From School Library Journal
Grade 3-6–An attractive picture-book biography, this slim, oversize volume is as much a treat for the eye as it is for the curious mind. Smiths crisp, realistic paintings, often flooded with the bright green of pea plants, accompany Bardoes readable text describing a scientist whose physical and educational needs led him to the religious life, but whose curiosity about inherited traits caused him to become the father of genetics. Bright diagrams clearly depict Mendels famous plants, the internal arrangement of their seeds, and the results of carefully controlled experiments in cross-breeding with certain traits firmly in mind. An extensive authors note presents further information. This eye-catching picture-book biography falls nicely into a field that already includes the complexities of Peter Síss fascinating The Tree of Life
(Farrar, 2003), Michael Doolings handsome Young Thomas Edison
(Holiday House, 2005), James Cross Giblins eloquent Thomas Jefferson
(Scholastic, l994), and Diane Stanleys attractive Leonardo da Vinci
(Morrow, 1996).–Patricia Manning, formerly at Eastchester Public Library, NY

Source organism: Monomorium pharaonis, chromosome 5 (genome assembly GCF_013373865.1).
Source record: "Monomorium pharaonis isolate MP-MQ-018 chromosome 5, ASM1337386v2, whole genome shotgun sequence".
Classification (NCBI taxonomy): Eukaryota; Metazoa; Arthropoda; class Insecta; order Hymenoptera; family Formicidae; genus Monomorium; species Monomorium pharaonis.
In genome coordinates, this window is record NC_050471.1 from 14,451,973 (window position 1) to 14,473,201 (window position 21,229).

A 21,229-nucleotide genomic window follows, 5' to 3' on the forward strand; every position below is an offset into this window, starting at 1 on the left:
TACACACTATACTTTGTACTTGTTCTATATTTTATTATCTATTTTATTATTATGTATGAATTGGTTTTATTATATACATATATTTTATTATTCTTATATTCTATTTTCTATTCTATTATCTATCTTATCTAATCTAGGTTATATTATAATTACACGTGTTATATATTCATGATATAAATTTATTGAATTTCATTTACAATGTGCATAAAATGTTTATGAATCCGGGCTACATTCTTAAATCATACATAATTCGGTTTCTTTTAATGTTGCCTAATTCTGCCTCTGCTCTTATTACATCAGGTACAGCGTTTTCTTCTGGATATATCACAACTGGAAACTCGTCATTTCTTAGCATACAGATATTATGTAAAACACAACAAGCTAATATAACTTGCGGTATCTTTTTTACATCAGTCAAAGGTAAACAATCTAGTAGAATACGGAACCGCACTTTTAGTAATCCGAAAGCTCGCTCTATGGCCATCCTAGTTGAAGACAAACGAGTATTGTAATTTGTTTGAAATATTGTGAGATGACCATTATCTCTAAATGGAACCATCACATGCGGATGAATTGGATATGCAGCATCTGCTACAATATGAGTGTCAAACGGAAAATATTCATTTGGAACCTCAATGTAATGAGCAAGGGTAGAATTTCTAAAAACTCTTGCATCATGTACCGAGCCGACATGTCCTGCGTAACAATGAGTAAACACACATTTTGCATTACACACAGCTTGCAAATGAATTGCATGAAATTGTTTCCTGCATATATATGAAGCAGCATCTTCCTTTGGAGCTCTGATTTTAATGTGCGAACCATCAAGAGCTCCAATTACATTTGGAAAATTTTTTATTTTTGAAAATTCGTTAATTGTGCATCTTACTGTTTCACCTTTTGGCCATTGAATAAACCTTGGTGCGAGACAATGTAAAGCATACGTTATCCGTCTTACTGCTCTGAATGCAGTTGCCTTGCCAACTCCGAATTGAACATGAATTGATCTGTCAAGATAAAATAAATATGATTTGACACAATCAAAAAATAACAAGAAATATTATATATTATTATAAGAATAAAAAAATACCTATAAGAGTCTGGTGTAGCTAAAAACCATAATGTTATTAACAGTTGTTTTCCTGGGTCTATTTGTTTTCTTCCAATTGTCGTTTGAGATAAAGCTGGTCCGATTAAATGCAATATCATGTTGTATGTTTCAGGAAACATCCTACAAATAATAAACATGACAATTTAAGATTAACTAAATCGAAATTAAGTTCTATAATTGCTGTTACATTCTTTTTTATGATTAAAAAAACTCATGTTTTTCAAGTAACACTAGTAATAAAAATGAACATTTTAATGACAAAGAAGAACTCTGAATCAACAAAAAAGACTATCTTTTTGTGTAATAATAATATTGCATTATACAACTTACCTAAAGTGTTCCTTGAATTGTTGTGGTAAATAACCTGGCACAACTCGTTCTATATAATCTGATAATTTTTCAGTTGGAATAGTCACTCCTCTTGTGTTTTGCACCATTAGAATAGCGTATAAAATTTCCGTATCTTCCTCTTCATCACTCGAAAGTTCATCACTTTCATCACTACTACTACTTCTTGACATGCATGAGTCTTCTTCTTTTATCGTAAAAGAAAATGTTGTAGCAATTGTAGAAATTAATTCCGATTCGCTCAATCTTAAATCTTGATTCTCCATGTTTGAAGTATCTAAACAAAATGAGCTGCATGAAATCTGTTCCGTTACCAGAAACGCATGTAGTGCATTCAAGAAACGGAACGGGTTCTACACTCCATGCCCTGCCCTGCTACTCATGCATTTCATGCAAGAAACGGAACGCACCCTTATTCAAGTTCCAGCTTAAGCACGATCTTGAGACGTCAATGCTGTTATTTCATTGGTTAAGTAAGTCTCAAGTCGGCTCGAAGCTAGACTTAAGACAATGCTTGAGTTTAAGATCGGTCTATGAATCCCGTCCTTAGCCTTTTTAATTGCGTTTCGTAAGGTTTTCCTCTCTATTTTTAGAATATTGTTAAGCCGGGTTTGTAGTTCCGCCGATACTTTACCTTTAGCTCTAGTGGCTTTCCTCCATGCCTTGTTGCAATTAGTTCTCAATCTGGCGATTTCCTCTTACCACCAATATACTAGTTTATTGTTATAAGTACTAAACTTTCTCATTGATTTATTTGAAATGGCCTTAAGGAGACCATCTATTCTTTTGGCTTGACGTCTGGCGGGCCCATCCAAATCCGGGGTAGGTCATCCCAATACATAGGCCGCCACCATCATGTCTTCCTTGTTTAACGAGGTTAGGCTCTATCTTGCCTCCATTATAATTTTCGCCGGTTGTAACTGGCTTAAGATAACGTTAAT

Copyright © Reed Business Information, a division of Reed Elsevier Inc. All rights reserved.
Gr. 2-4. Smith's watercolors give this biography of the first geneticist an appropriately bucolic feel, especially those that picture the dedicated, bespectacled Mendel in his gardens laboring over willowy pea plants. Other pictures follow Mendel from his studious, enterprising youth to his decision to become a friar, a profession that helped him "feed his body, mind, and soul" and enabled him, between teaching, preaching, and ministering to the sick, to pursue his desire to make a great discovery. That he was unable to convince nineteenth-century scientists that he did, indeed, discover a "universal law that would apply to all living things" brought an end to his scientific endeavors, though as Bardoe indicates, his discoveries, resurrected years after his death, have profoundly influenced our world. Easy-to-understand graphs show the results of Mendel's experiments, which, along with his theories, are clearly explained. Published in association with the Field Museum in Chicago, this visually pleasing book works as a fine source of introductory information on both the man and the science he pioneered. Stephanie ZvirinCopyright © American Library Association. All rights reserved